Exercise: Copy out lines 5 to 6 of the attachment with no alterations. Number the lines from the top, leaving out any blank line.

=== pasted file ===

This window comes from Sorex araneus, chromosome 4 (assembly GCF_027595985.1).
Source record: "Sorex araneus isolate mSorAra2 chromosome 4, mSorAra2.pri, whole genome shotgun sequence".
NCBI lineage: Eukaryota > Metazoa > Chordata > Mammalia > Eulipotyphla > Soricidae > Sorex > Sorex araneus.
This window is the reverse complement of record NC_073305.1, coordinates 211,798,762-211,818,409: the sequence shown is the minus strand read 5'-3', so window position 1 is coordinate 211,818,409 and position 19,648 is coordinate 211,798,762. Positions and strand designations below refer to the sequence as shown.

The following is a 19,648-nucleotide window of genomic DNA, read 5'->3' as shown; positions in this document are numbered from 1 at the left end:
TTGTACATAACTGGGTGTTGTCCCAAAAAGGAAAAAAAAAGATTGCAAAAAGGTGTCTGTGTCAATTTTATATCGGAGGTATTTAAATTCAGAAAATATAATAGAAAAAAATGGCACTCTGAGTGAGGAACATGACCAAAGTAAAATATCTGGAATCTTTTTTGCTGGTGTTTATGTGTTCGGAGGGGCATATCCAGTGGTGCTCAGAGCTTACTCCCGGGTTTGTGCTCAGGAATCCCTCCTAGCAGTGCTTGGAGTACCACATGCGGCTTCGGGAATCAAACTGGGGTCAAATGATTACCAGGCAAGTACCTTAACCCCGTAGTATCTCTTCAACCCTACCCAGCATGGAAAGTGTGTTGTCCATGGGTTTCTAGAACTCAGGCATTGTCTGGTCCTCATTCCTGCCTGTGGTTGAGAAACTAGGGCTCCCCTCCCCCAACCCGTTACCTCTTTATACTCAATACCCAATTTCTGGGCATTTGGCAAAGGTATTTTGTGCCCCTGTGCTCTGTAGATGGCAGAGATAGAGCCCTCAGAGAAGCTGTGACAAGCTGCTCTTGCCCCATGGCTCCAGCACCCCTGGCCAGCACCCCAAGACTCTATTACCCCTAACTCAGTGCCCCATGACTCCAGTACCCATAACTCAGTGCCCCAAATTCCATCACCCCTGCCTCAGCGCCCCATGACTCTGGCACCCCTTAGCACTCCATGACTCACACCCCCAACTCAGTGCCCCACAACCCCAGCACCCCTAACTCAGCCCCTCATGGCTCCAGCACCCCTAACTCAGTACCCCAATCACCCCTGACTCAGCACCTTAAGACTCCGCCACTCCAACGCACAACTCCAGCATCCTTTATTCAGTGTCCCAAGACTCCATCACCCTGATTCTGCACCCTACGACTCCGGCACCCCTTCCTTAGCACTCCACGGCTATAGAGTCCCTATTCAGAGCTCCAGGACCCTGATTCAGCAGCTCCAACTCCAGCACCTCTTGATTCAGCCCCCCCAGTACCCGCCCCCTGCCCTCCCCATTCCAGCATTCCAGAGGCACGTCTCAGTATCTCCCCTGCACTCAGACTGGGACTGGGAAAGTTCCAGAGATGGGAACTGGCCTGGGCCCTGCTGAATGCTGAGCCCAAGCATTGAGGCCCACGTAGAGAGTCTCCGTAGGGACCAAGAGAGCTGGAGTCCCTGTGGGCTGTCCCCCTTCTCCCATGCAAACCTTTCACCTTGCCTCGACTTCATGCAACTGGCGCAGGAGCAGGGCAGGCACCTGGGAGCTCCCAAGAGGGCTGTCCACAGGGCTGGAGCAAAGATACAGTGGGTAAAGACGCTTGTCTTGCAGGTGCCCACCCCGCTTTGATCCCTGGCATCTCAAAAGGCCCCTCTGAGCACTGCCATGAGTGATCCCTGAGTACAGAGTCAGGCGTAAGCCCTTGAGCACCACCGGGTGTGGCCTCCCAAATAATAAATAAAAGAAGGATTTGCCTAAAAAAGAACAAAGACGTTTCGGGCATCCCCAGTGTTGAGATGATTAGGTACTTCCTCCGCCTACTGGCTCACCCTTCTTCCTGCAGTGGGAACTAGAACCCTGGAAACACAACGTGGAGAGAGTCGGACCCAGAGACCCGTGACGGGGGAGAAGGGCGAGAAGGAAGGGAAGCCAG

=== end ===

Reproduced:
The following is a 19,648-nucleotide window of genomic DNA, read 5'->3' as shown; positions in this document are numbered from 1 at the left end:
TTGTACATAACTGGGTGTTGTCCCAAAAAGGAAAAAAAAAGATTGCAAAAAGGTGTCTGTGTCAATTTTATATCGGAGGTATTTAAATTCAGAAAATATAATAGAAAAAAATGGCACTCTGAGTGAGGAACATGACCAAAGTAAAATATCTGGAATCTTTTTTGCTGGTGTTTATGTGTTCGGAGGGGCATATCCAGTGGTGCTCAGAGCTTACTCCCGGGTTTGTGCTCAGGAATCCCTCCTAGCAGTGCTTGGAGTACCACATGCGGCTTCGGGAATCAAACTGGGGTCAAATGATTACCAGGCAAGTACCTTAACCCCGTAGTATCTCTTCAACCCTACCCAGCATGGAAAGTGTGTTGTCCATGGGTTTCTAGAACTCAGGCATTGTCTGGTCCTCATTCCTGCCTGTGGTTGAGAAACTAGGGCTCCCCTCCCCCAACCCGTTACCTCTTTATACTCAATACCCAATTTCTGGGCATTTGGCAAAGGTATTTTGTGCCCCTGTGCTCTGTAGATGGCAGAGATAGAGCCCTCAGAGAAGCTGTGACAAGCTGCTCTTGCCCCATGGCTCCAGCACCCCTGGCCAGCACCCCAAGACTCTATTACCCCTAACTCAGTGCCCCATGACTCCAGTACCCATAACTCAGTGCCCCAAATTCCATCACCCCTGCCTCAGCGCCCCATGACTCTGGCACCCCTTAGCACTCCATGACTCACACCCCCAACTCAGTGCCCCACAACCCCAGCACCCCTAACTCAGCCCCTCATGGCTCCAGCACCCCTAACTCAGTACCCCAATCACCCCTGACTCAGCACCTTAAGACTCCGCCACTCCAACGCACAACTCCAGCATCCTTTATTCAGTGTCCCAAGACTCCATCACCCTGATTCTGCACCCTACGACTCCGGCACCCCTTCCTTAGCACTCCACGGCTATAGAGTCCCTATTCAGAGCTCCAGGACCCTGATTCAGCAGCTCCAACTCCAGCACCTCTTGATTCAGCCCCCCCAGTACCCGCCCCCTGCCCTCCCCATTCCAGCATTCCAGAGGCACGTCTCAGTATCTCCCCTGCACTCAGACTGGGACTGGGAAAGTTCCAGAGATGGGAACTGGCCTGGGCCCTGCTGAATGCTGAGCCCAAGCATTGAGGCCCACGTAGAGAGTCTCCGTAGGGACCAAGAGAGCTGGAGTCCCTGTGGGCTGTCCCCCTTCTCCCATGCAAACCTTTCACCTTGCCTCGACTTCATGCAACTGGCGCAGGAGCAGGGCAGGCACCTGGGAGCTCCCAAGAGGGCTGTCCACAGGGCTGGAGCAAAGATACAGTGGGTAAAGACGCTTGTCTTGCAGGTGCCCACCCCGCTTTGATCCCTGGCATCTCAAAAGGCCCCTCTGAGCACTGCCATGAGTGATCCCTGAGTACAGAGTCAGGCGTAAGCCCTTGAGCACCACCGGGTGTGGCCTCCCAAATAATAAATAAAAGAAGGATTTGCCTAAAAAAGAACAAAGACGTTTCGGGCATCCCCAGTGTTGAGATGATTAGGTACTTCCTCCGCCTACTGGCTCACCCTTCTTCCTGCAGTGGGAACTAGAACCCTGGAAACACAACGTGGAGAGAGTCGGACCCAGAGACCCGTGACGGGGGAGAAGGGCGAGAAGGAAGGGAAGCCAG